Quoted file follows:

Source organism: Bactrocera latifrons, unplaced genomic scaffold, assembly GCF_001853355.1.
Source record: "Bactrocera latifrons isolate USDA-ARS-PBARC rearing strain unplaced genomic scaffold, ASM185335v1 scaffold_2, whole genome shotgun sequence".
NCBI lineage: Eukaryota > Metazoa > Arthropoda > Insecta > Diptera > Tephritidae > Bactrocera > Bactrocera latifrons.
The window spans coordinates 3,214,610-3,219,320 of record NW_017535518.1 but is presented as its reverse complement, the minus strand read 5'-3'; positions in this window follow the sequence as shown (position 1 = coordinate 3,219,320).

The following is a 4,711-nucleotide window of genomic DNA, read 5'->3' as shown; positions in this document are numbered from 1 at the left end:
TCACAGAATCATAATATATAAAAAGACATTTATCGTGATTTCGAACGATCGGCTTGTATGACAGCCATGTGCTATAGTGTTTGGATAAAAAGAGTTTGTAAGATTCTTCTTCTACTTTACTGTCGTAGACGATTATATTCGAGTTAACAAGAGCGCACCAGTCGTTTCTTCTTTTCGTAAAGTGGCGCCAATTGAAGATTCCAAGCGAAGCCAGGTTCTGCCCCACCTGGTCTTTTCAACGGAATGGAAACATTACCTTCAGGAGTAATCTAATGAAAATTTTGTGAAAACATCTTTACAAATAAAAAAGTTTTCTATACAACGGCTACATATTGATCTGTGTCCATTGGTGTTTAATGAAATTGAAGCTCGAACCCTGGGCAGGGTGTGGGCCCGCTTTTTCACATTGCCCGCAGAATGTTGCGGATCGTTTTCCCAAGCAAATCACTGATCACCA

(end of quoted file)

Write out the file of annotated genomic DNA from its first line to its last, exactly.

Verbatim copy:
Source organism: Bactrocera latifrons, unplaced genomic scaffold, assembly GCF_001853355.1.
Source record: "Bactrocera latifrons isolate USDA-ARS-PBARC rearing strain unplaced genomic scaffold, ASM185335v1 scaffold_2, whole genome shotgun sequence".
NCBI lineage: Eukaryota > Metazoa > Arthropoda > Insecta > Diptera > Tephritidae > Bactrocera > Bactrocera latifrons.
The window spans coordinates 3,214,610-3,219,320 of record NW_017535518.1 but is presented as its reverse complement, the minus strand read 5'-3'; positions in this window follow the sequence as shown (position 1 = coordinate 3,219,320).

The following is a 4,711-nucleotide window of genomic DNA, read 5'->3' as shown; positions in this document are numbered from 1 at the left end:
TCACAGAATCATAATATATAAAAAGACATTTATCGTGATTTCGAACGATCGGCTTGTATGACAGCCATGTGCTATAGTGTTTGGATAAAAAGAGTTTGTAAGATTCTTCTTCTACTTTACTGTCGTAGACGATTATATTCGAGTTAACAAGAGCGCACCAGTCGTTTCTTCTTTTCGTAAAGTGGCGCCAATTGAAGATTCCAAGCGAAGCCAGGTTCTGCCCCACCTGGTCTTTTCAACGGAATGGAAACATTACCTTCAGGAGTAATCTAATGAAAATTTTGTGAAAACATCTTTACAAATAAAAAAGTTTTCTATACAACGGCTACATATTGATCTGTGTCCATTGGTGTTTAATGAAATTGAAGCTCGAACCCTGGGCAGGGTGTGGGCCCGCTTTTTCACATTGCCCGCAGAATGTTGCGGATCGTTTTCCCAAGCAAATCACTGATCACCA